The Finches’ black cook California is a stern disciplinarian and the children’s bridge between the white world and her own black community. She also teaches (through her actions and Tactics’ respect) the Pinch children that skin color does not matter. Scout witness the difference between black and petite in Chapter 16 when Tactics and Aunt Alexandra disagree about speaking openly in front of the “colored” help. California teaches Scout many of the same lessons. Since Tactics sees California as a member Of the family, she is allowed to freely scold and structure Scout if need be.
Cal teaches Scout about treating people with respect and taking time to understand Others. Scout watched Cal and even sees that being a girl isn’t such a bad thing. Cal, despite being black and the Finch’s cook, becomes a kind of mother to Scout in many ways. First, Cal acts as mother figure for Scout. For example, after Cal gets after Scout for how she treats Walter Cunningham early in the novel, Scout is angry at her. However, when she returns from school Cal is nice to her and cooks ere some crackling bread, In this way she is mothering Scout and disciplining her at the same time.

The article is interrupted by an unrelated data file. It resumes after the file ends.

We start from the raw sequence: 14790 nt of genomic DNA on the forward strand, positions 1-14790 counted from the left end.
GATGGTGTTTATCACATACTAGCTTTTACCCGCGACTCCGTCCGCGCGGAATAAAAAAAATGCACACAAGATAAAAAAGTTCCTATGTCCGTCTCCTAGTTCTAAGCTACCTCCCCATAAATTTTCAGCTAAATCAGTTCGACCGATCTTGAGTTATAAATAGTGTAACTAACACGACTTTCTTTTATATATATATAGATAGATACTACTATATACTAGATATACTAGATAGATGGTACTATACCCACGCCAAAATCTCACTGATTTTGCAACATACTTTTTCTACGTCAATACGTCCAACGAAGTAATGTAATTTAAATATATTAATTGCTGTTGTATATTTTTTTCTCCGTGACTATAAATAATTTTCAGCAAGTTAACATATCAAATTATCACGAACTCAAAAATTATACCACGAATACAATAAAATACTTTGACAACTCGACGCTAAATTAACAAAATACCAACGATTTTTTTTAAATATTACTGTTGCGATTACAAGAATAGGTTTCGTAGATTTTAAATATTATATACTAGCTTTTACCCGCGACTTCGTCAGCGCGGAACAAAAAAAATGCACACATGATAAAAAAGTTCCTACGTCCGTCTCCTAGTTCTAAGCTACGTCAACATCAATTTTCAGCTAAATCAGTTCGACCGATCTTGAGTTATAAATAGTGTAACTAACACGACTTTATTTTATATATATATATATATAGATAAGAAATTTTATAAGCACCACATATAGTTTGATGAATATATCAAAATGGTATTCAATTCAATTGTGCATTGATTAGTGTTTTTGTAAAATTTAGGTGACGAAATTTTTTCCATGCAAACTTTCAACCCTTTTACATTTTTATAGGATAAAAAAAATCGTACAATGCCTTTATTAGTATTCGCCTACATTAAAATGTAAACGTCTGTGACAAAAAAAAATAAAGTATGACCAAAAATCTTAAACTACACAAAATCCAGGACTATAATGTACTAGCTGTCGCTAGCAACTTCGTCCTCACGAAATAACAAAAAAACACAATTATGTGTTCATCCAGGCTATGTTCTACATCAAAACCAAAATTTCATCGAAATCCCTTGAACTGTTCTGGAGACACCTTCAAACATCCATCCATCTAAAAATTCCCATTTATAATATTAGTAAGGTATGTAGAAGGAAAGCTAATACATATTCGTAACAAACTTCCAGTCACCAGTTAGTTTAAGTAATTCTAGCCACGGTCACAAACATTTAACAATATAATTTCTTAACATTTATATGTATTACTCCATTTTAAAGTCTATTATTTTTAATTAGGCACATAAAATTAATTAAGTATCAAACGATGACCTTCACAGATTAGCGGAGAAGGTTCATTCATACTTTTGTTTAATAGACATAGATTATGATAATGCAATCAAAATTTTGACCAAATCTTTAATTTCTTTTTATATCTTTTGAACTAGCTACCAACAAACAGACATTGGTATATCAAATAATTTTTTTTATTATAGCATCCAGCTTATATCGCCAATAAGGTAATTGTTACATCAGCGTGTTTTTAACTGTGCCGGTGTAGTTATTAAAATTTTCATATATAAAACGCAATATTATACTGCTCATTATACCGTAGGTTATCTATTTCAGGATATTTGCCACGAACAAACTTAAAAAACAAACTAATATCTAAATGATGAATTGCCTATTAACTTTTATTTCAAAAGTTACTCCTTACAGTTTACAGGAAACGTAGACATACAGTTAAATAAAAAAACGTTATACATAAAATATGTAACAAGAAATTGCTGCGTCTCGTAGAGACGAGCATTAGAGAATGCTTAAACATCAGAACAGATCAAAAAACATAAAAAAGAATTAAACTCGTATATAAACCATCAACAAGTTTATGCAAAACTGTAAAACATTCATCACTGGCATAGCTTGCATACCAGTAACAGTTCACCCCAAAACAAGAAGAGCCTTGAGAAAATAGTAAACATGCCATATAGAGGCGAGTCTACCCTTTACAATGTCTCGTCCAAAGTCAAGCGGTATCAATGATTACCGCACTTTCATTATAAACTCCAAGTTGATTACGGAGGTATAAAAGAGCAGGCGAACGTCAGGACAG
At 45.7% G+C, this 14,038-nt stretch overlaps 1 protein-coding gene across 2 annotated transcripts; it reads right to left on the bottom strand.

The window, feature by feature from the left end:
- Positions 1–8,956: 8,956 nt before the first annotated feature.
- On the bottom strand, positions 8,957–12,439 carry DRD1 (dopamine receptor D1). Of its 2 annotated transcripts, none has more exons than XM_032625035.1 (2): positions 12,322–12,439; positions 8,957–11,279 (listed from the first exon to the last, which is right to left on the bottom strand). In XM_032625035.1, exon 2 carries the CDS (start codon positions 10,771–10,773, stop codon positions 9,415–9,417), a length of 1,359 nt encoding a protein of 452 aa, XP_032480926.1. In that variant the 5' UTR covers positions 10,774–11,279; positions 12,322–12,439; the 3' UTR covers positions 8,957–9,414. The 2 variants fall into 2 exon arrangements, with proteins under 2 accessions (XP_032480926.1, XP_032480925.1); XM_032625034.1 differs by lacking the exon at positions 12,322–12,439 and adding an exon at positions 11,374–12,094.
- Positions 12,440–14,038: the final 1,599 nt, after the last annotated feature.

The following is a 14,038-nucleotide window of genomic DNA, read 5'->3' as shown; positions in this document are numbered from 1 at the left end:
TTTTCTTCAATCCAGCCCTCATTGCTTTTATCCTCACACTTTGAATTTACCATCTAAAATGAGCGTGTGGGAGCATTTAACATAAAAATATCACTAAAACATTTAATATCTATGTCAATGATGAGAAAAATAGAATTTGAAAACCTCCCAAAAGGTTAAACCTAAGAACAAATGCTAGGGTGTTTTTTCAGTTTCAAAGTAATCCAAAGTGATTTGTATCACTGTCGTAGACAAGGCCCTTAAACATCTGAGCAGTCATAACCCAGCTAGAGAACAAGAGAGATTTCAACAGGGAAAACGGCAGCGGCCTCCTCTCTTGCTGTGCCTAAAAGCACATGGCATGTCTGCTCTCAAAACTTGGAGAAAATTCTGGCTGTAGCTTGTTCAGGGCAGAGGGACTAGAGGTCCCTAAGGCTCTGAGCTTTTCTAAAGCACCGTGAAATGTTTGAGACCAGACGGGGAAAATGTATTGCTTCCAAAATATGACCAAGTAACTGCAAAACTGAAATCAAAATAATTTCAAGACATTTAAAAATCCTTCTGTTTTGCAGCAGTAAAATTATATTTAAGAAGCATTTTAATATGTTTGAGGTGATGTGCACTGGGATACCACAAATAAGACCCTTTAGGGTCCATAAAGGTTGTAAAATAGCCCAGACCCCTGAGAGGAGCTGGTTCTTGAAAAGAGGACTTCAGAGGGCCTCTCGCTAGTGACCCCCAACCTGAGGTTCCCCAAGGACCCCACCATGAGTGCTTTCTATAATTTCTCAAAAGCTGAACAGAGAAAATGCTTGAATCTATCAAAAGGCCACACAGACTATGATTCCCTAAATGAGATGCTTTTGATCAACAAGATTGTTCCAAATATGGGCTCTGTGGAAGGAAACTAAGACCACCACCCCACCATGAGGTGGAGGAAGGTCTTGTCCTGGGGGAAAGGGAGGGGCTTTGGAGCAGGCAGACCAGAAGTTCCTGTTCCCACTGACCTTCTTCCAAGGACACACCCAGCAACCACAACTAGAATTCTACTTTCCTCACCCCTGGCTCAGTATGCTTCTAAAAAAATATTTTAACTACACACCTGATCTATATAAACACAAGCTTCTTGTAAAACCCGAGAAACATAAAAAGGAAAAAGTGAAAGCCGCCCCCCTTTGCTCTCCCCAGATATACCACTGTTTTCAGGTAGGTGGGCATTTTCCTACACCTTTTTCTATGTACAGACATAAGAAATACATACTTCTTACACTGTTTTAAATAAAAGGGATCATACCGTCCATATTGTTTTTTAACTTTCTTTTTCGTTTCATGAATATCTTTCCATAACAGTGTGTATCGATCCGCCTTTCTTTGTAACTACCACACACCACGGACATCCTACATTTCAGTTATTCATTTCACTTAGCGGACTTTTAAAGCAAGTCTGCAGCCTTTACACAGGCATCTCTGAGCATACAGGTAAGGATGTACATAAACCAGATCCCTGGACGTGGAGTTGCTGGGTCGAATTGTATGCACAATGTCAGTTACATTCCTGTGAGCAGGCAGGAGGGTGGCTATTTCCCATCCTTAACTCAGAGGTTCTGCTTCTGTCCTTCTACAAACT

Second, she acts as a counterpoint to Aunt Alexandra. In the previous example, Cal scolds Scout for embarrassing Walter at lunch. Cal emphasizes to Scout that while she might be to a higher social class than Walter, she still must respect his wishes, It is no coincidence that later in the book, Alexandra makes an entirely different point She tells Scout that she is too good to socialize with Walter; Pinches don’t socialize with white trash, Because of Calls influence, Scout is able to see both sides of the issue and come to her own conclusion.
Cal also serves to show Scout a different side of Macomb society. Look at all that Scout and Gem learn when Cal takes them to her black church. She realizes that Cal exists in two different words – a black world at home and a white one with Scout’s family. This parallels nicely how Scout is caught between worlds – becoming a young woman and being a tom boy, becoming an adult and still relishing her childhood, being exposed to some of the negative experiences n Macomb While still being innocent.
California knows the importance of language and the type of language she needs for different audiences. To use a black dialect or “talk black” to a white family would be taken as a sign that California doesn’t know “proper English” She would be judged as uneducated. However, with a black audience, speaking “white” would make her seem conceited and “uppity”. Thus, California employs the dialect that will gain her the most respect from each person to whom she speaks. California is the woman who does the household duties of cooking, cleaning, joking after and loving the children.
She is no pushover, and she certainly has her opinions. However, as a black lady in this time period, she normally keeps them to herself unless asked point-blank. She is honest with the children, and she helps Scout understand and adjust to her alienation when Gem begins to find his cВ»van way from “boy” to “man”. She takes her job seriously and it is without a doubt that she loves the Finch children and their father since they are fair- minded and honorable people.